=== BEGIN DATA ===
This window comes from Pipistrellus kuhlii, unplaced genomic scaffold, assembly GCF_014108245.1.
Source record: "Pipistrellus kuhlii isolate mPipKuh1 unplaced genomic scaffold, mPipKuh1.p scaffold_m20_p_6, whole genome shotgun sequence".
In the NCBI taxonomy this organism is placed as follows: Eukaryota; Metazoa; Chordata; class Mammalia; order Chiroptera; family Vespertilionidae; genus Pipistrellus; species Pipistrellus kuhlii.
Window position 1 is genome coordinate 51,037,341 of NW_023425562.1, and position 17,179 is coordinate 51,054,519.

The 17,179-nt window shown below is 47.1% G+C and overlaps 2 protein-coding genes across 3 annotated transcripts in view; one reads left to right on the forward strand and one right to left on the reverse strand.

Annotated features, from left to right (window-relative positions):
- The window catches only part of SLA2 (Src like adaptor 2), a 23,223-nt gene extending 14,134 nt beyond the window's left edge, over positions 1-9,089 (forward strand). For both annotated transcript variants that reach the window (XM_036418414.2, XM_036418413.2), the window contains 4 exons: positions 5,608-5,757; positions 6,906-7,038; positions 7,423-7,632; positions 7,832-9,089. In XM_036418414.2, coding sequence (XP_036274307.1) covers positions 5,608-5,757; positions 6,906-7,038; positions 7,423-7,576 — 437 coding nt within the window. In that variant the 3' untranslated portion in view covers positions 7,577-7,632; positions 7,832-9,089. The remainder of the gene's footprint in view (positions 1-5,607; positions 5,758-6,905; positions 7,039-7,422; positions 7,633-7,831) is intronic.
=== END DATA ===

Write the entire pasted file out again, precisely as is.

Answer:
This window comes from Pipistrellus kuhlii, unplaced genomic scaffold, assembly GCF_014108245.1.
Source record: "Pipistrellus kuhlii isolate mPipKuh1 unplaced genomic scaffold, mPipKuh1.p scaffold_m20_p_6, whole genome shotgun sequence".
In the NCBI taxonomy this organism is placed as follows: Eukaryota; Metazoa; Chordata; class Mammalia; order Chiroptera; family Vespertilionidae; genus Pipistrellus; species Pipistrellus kuhlii.
Window position 1 is genome coordinate 51,037,341 of NW_023425562.1, and position 17,179 is coordinate 51,054,519.

The 17,179-nt window shown below is 47.1% G+C and overlaps 2 protein-coding genes across 3 annotated transcripts in view; one reads left to right on the forward strand and one right to left on the reverse strand.

Annotated features, from left to right (window-relative positions):
- The window catches only part of SLA2 (Src like adaptor 2), a 23,223-nt gene extending 14,134 nt beyond the window's left edge, over positions 1-9,089 (forward strand). For both annotated transcript variants that reach the window (XM_036418414.2, XM_036418413.2), the window contains 4 exons: positions 5,608-5,757; positions 6,906-7,038; positions 7,423-7,632; positions 7,832-9,089. In XM_036418414.2, coding sequence (XP_036274307.1) covers positions 5,608-5,757; positions 6,906-7,038; positions 7,423-7,576 — 437 coding nt within the window. In that variant the 3' untranslated portion in view covers positions 7,577-7,632; positions 7,832-9,089. The remainder of the gene's footprint in view (positions 1-5,607; positions 5,758-6,905; positions 7,039-7,422; positions 7,633-7,831) is intronic.